My barometer to gauge spiralling prices and, to a lesser degree, inflation is my favourite mee goreng stall along Jalan Yang Kalsom. Early this year a plate of mee goreng at the stall cost RM3.80. It was RM4 a few months ago. Now it is priced at RM4.50. Prices of drinks too have gone up. A glass of fresh orange costs RM2 a few months back. Today it is RM2.50. Expect more surprises coming our way when the dreaded GST is in place.

At a time of rising costs and shrinking surplus, Malaysians are constantly reminded to tighten their belts while our leaders and their spouses think nothing of flying about in government jets at taxpayers’ expense.

Soon, toll rates will be raised making it a double whammy of sorts with GST in the lead. I cannot think of a more gloomy scenario than this. Call me a doomsayer if you wish, but that is one bitter pill we all have to swallow.

Despite these very grim prophecies there are many economic activities taking place in Ipoh and major towns in Perak. The mushrooming of star-rated and budget hotels is proof that the state is ticking and the MB’s claim that investments, by both foreigners and locals, are trickling in holds true.

Negative Perception

What could be the reasons behind this boom? Confidence and political stability are the driving forces. However, too much confidence could result in overproduction, as evidenced by the many empty shop and office lots found all over the city. The glut, if left unchecked, could have a debilitating impact on the state’s economy.

Should the government intervene to halt the rot? Most are of the opinion that it should not. “Let market forces be the deciding factor,” said an academician.

Poor Foresight and Bad Planning

The government, however, should play its role as an active facilitator of economic developments. But of late some very disturbing news has leaked out which could make us the laughing stock of the region.


The much-publicised Sultan Azlan Shah Airport, which was upgraded to a tune of RM42 million will be a non-starter, as the runway is currently being upgraded. This has affected the operability of Flying Fox Airways, which was due to take off on its maiden Ipoh-Medan flight on December 13 but was instructed to postpone the date, possibly by four months, for safety reasons (see page 11 for the full story). So much money and effort have gone to waste leaving many feeling flabbergasted, frustrated and disgusted. This is one of the many pitfalls the state should avoid, as it creates a negative perception among investors.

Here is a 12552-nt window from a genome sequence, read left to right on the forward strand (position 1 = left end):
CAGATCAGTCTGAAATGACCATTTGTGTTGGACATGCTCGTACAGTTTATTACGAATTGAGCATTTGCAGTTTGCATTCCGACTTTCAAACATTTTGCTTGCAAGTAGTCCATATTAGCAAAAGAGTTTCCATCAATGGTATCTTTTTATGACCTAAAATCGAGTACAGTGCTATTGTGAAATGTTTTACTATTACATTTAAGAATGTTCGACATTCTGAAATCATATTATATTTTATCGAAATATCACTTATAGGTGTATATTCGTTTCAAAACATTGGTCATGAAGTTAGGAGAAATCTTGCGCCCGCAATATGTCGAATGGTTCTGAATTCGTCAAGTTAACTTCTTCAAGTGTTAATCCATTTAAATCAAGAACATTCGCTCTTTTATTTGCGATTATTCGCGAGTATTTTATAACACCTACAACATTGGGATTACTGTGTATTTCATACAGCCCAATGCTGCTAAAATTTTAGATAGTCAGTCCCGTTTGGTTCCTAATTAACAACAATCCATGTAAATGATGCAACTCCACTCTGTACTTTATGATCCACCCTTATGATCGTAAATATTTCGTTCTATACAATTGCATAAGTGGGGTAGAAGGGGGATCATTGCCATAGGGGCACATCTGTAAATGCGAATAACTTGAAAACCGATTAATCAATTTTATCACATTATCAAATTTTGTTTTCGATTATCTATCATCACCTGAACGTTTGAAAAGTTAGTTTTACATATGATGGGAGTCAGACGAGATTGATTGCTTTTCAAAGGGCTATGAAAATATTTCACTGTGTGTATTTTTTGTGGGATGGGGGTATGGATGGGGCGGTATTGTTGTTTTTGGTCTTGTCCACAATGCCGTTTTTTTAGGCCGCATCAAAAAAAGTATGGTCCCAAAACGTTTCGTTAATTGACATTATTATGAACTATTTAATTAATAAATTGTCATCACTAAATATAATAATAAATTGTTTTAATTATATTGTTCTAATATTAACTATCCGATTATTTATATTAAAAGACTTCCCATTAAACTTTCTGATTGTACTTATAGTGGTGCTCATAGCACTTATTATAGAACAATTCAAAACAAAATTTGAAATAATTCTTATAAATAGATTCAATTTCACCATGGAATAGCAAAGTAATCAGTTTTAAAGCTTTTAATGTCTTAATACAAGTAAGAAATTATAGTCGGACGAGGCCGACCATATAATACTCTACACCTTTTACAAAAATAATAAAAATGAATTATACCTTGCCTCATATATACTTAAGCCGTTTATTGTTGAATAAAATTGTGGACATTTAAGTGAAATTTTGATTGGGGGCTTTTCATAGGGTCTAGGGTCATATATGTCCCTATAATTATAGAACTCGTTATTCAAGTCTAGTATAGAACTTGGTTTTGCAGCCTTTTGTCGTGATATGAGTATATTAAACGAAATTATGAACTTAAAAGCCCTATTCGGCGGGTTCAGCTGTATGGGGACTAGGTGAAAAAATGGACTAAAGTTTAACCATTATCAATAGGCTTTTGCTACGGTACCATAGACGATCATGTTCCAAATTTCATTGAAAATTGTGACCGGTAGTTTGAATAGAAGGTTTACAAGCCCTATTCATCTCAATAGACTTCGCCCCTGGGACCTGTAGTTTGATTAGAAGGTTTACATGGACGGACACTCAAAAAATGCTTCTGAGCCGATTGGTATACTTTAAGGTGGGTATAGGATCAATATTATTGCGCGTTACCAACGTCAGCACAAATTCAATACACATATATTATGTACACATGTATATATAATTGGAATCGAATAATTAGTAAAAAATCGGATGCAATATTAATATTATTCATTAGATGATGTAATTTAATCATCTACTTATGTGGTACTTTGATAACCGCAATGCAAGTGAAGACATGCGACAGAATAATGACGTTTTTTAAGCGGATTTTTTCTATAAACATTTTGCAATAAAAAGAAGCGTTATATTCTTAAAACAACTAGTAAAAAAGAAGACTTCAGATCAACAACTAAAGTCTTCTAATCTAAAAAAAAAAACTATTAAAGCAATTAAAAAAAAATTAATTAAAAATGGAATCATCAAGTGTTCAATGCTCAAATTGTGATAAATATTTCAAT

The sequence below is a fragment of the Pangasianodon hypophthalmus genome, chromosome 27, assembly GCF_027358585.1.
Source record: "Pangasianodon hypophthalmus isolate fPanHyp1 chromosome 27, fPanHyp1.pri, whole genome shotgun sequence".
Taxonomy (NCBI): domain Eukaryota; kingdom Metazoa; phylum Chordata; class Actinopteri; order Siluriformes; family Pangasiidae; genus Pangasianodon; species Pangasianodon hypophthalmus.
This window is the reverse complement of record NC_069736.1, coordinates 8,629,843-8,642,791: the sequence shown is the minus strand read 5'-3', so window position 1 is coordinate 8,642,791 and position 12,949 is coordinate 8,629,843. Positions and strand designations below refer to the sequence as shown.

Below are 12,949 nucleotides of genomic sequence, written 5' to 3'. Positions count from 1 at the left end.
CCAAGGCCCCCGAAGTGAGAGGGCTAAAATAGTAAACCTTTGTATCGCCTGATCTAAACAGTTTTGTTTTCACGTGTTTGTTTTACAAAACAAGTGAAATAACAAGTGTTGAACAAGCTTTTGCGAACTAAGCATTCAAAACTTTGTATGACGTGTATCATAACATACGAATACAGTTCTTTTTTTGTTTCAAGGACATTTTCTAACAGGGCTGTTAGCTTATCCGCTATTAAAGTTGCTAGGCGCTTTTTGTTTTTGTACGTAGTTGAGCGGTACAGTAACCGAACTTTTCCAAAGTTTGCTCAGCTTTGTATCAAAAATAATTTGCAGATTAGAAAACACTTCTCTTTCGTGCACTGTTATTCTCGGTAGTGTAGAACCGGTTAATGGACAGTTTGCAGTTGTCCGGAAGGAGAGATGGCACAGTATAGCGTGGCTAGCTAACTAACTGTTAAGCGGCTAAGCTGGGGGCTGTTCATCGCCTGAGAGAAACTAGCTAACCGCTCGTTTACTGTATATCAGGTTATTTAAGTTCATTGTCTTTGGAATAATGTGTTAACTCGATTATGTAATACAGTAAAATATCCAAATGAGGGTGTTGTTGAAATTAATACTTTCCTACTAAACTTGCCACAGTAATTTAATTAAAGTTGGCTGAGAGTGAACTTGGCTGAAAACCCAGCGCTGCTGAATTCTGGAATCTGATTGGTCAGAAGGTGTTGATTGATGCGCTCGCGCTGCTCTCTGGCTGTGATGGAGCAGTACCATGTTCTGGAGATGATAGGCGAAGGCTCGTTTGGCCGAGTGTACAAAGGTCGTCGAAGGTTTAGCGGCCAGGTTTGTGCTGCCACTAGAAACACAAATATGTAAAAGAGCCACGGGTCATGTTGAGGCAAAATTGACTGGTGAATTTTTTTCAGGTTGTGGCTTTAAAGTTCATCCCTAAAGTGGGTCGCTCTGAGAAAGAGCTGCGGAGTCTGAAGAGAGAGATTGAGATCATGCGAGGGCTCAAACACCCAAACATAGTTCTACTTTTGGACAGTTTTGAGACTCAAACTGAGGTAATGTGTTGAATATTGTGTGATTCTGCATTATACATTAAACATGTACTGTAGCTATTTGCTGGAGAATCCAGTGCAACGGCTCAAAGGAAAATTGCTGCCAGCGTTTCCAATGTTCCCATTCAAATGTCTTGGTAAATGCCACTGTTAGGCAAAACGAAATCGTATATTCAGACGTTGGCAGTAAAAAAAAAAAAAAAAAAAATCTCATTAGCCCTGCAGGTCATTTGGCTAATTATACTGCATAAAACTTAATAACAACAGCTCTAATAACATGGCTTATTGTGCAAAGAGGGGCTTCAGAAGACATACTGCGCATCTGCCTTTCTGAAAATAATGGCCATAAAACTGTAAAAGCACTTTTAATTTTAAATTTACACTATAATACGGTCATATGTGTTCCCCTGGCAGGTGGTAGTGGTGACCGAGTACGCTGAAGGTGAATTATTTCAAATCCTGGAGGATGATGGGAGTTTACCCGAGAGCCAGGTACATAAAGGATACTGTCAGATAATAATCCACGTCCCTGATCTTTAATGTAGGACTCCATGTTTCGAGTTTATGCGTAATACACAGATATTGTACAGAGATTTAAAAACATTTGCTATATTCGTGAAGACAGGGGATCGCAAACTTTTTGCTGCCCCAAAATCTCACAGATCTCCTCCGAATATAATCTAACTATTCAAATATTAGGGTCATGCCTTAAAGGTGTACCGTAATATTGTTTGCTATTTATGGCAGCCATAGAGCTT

The Amanjaya bus terminal in Jelapang has been touted as being the best in this part of the country. But the terminal’s locality and distance from downtown Ipoh makes it rather inaccessible to Ipohites. Again, good tax-payers’ money has gone down the drain due to poor foresight and bad planning.

One other ticking time-bomb is escalating household debts and income disparity. Although the malaise affects the whole nation, the fact that Perak has a sizeable middle-income population, the outcome may be less than favourable. The government’s promise of cash handouts will not lessen the problem.

Indelible Imprint

The proliferation of high-rise condominiums in Ipoh, on the other hand, can be attributed to one man. Peter Chan, the developer of Haven Lakeside Residence in Tambun, has left an indelible imprint on the property market in Perak. Love or loathe the guy, Peter is here to stay.

In the meantime, I am joining the outgoing mayor, Dato’ Roshidi Hashim by taking a long deserving holiday in one remote corner of the world.

“When the going gets tough, the tough get going.” Looks like we all have to work harder to make ends meet. Do we have an option?